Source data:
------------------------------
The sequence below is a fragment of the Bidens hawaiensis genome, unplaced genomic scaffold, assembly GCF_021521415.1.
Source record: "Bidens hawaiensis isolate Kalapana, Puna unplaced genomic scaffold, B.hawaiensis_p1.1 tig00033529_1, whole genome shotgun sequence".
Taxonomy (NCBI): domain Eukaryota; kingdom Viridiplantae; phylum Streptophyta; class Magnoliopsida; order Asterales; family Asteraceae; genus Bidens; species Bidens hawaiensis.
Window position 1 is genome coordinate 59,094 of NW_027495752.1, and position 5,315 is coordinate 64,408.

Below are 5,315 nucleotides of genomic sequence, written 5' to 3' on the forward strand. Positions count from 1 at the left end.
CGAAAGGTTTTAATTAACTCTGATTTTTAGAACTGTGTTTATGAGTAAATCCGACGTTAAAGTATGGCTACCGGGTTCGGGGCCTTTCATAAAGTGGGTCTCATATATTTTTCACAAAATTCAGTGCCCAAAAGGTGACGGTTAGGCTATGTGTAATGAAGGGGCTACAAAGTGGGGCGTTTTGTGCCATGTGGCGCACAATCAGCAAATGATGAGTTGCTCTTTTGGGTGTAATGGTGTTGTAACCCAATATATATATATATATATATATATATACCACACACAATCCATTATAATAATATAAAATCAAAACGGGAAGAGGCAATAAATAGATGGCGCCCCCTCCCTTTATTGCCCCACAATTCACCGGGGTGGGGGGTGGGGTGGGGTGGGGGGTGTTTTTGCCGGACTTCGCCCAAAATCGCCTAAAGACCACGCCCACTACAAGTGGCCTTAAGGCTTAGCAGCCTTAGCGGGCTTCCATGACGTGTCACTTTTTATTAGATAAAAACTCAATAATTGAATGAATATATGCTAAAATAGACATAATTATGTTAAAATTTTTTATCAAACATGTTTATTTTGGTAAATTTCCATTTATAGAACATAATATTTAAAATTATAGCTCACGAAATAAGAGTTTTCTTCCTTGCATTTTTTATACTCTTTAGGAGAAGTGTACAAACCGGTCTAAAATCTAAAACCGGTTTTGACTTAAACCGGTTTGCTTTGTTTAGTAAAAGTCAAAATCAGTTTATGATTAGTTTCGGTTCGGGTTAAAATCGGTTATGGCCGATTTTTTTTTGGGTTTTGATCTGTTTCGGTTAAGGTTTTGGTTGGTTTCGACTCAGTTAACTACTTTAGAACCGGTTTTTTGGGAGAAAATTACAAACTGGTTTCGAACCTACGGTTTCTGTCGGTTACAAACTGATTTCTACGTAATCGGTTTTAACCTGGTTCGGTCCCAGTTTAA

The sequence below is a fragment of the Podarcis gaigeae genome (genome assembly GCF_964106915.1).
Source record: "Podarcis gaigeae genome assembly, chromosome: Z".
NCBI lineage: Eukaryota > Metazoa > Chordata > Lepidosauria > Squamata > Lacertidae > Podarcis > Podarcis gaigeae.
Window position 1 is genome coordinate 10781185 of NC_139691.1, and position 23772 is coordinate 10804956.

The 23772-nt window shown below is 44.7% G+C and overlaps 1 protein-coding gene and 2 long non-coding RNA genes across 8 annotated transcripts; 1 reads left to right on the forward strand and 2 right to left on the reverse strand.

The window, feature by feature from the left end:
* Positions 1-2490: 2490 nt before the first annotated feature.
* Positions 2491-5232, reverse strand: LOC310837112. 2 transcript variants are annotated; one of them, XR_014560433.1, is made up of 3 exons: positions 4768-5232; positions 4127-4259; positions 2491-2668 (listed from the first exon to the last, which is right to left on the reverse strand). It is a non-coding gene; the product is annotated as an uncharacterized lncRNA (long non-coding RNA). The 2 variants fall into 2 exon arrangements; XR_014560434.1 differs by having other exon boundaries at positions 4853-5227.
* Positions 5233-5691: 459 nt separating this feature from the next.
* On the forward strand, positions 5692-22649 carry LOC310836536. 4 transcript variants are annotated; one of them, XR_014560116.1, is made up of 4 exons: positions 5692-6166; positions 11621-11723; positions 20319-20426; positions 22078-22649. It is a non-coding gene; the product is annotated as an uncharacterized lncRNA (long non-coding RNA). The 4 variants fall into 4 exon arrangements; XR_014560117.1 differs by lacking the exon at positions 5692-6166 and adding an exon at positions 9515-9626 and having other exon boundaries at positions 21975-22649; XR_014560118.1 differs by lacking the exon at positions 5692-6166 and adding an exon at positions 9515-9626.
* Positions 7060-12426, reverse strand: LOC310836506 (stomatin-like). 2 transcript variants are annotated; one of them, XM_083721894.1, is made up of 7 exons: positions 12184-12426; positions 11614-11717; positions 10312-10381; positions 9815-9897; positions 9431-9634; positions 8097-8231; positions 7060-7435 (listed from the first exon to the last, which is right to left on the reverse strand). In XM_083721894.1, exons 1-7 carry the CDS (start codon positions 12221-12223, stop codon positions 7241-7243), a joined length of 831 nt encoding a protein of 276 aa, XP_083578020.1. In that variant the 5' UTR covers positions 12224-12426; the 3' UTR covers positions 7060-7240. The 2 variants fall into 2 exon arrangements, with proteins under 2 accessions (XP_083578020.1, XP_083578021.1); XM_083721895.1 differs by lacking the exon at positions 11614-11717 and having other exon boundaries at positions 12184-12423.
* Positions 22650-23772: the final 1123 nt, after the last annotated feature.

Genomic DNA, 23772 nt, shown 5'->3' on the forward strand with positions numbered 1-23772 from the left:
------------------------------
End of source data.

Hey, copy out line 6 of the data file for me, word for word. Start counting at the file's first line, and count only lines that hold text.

CGAAAGGTTTTAATTAACTCTGATTTTTAGAACTGTGTTTATGAGTAAATCCGACGTTAAAGTATGGCTACCGGGTTCGGGGCCTTTCATAAAGTGGGTCTCATATATTTTTCACAAAATTCAGTGCCCAAAAGGTGACGGTTAGGCTATGTGTAATGAAGGGGCTACAAAGTGGGGCGTTTTGTGCCATGTGGCGCACAATCAGCAAATGATGAGTTGCTCTTTTGGGTGTAATGGTGTTGTAACCCAATATATATATATATATATATATATATACCACACACAATCCATTATAATAATATAAAATCAAAACGGGAAGAGGCAATAAATAGATGGCGCCCCCTCCCTTTATTGCCCCACAATTCACCGGGGTGGGGGGTGGGGTGGGGTGGGGGGTGTTTTTGCCGGACTTCGCCCAAAATCGCCTAAAGACCACGCCCACTACAAGTGGCCTTAAGGCTTAGCAGCCTTAGCGGGCTTCCATGACGTGTCACTTTTTATTAGATAAAAACTCAATAATTGAATGAATATATGCTAAAATAGACATAATTATGTTAAAATTTTTTATCAAACATGTTTATTTTGGTAAATTTCCATTTATAGAACATAATATTTAAAATTATAGCTCACGAAATAAGAGTTTTCTTCCTTGCATTTTTTATACTCTTTAGGAGAAGTGTACAAACCGGTCTAAAATCTAAAACCGGTTTTGACTTAAACCGGTTTGCTTTGTTTAGTAAAAGTCAAAATCAGTTTATGATTAGTTTCGGTTCGGGTTAAAATCGGTTATGGCCGATTTTTTTTTGGGTTTTGATCTGTTTCGGTTAAGGTTTTGGTTGGTTTCGACTCAGTTAACTACTTTAGAACCGGTTTTTTGGGAGAAAATTACAAACTGGTTTCGAACCTACGGTTTCTGTCGGTTACAAACTGATTTCTACGTAATCGGTTTTAACCTGGTTCGGTCCCAGTTTAA